Sport's ability to uplift can never be overstated. These were the scenes this World Cup desperately needed. These were the scenes Bangladesh needed after last week's embarrassment. These were the scenes the team representing some of the most passionate fans in the world needed. The country that opened its arms to the World Cup needed this kind of backing from its team too.
Matches, though, are not won by passionate fans, although they play their part at times. Matches are not won because countries need it. Matches are won by deserving teams, and tonight Bangladesh were nothing if not deserving.
Just imagine the kind of pressure this young team was under. They had just been bowled out for 58, their lowest-ever total. They had former players on their backs. They also knew that their passionate followers were no different to many Indian and Pakistani fans. They knew their houses could be attacked if they lost. They would have heard authorities trying to sell the theory that the stones thrown at the West Indies bus were actually meant for the Bangladesh bus, as if in a way, it was the done thing.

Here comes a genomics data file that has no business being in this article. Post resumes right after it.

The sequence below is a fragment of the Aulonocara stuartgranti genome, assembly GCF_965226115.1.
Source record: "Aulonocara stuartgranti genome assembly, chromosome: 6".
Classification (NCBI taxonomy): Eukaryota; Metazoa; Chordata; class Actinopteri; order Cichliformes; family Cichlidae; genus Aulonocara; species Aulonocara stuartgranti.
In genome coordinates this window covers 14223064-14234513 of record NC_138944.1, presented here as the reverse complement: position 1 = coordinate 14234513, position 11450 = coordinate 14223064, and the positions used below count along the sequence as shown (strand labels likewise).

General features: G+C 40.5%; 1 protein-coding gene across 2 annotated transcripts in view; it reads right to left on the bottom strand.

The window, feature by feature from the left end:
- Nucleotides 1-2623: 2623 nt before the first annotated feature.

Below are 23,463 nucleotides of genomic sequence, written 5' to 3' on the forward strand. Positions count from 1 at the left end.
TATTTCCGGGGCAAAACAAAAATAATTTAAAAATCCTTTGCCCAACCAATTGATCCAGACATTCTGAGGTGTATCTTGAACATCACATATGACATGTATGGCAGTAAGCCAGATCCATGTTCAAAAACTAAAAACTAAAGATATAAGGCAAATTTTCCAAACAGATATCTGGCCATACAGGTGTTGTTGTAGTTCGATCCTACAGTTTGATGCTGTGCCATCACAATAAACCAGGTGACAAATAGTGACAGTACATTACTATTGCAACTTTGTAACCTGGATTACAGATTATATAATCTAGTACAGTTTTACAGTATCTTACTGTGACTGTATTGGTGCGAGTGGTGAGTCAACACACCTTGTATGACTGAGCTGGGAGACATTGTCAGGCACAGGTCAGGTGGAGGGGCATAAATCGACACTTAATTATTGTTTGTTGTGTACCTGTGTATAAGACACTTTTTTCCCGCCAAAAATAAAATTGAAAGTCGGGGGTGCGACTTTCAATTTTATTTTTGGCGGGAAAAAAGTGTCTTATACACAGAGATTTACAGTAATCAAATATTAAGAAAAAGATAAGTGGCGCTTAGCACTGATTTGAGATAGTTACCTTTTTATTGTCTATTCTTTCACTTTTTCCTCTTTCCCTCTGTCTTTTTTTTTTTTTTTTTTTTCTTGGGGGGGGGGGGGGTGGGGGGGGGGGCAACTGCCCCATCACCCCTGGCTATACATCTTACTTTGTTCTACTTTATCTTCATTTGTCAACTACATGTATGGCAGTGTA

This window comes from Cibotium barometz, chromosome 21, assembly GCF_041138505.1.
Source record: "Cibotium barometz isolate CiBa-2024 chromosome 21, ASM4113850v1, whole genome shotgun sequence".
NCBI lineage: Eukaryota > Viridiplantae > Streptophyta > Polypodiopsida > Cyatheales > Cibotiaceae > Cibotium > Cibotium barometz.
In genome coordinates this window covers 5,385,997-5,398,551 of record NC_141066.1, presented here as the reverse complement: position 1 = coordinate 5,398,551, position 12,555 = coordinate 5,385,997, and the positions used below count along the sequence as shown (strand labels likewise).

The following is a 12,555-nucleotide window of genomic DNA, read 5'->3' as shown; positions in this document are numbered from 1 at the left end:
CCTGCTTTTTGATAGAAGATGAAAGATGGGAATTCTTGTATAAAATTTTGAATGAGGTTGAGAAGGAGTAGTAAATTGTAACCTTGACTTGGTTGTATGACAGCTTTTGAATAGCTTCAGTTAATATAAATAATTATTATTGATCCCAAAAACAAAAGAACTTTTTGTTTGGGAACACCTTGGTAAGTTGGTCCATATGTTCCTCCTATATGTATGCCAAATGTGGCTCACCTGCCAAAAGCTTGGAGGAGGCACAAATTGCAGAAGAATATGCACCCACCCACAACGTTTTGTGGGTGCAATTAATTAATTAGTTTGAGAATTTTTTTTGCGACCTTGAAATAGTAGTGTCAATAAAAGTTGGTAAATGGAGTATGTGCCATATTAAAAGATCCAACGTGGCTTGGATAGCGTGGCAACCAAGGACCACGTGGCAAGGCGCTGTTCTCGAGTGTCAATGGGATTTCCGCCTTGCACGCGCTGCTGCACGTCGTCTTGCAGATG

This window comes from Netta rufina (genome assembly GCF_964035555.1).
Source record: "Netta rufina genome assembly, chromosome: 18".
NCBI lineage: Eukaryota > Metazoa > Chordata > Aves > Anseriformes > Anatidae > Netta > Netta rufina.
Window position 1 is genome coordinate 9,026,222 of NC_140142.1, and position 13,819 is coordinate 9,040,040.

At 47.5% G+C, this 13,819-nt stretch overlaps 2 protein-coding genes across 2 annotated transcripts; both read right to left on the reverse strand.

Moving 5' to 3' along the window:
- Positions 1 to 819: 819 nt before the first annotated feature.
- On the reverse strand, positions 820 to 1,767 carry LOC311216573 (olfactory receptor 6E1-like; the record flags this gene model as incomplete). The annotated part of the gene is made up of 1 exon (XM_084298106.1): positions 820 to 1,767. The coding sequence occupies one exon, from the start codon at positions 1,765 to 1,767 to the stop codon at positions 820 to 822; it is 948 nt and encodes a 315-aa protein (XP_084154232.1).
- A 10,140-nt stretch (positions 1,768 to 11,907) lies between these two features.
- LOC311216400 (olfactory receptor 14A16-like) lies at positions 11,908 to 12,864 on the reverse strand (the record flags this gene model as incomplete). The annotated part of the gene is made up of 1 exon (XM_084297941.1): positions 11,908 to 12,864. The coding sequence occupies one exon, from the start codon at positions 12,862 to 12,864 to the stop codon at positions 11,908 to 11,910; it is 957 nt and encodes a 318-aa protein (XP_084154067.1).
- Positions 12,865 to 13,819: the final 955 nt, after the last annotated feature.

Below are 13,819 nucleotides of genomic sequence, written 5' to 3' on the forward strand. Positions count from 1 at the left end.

Keeping all that in mind, and also Bangladesh's position in the points table in a home World Cup where they should be coming close to making the quarter-finals, if not actually doing so, this has to be one of Bangladesh's most important victories of all time. Before the World Cup started, Mashrafe Mortaza was at the Bangladesh nets. He was discussing the team's chances with a few journalists, and made a very pertinent observation. The bigger sides, he said, can manage to win through one-man shows, but for Bangladesh to win, they would need contributions from a larger group of players. Up until this game, those words have come true: except for the game against Ireland, where the bowlers all chipped in, Bangladesh just hadn't been able to put together a cluster of meaningful performances.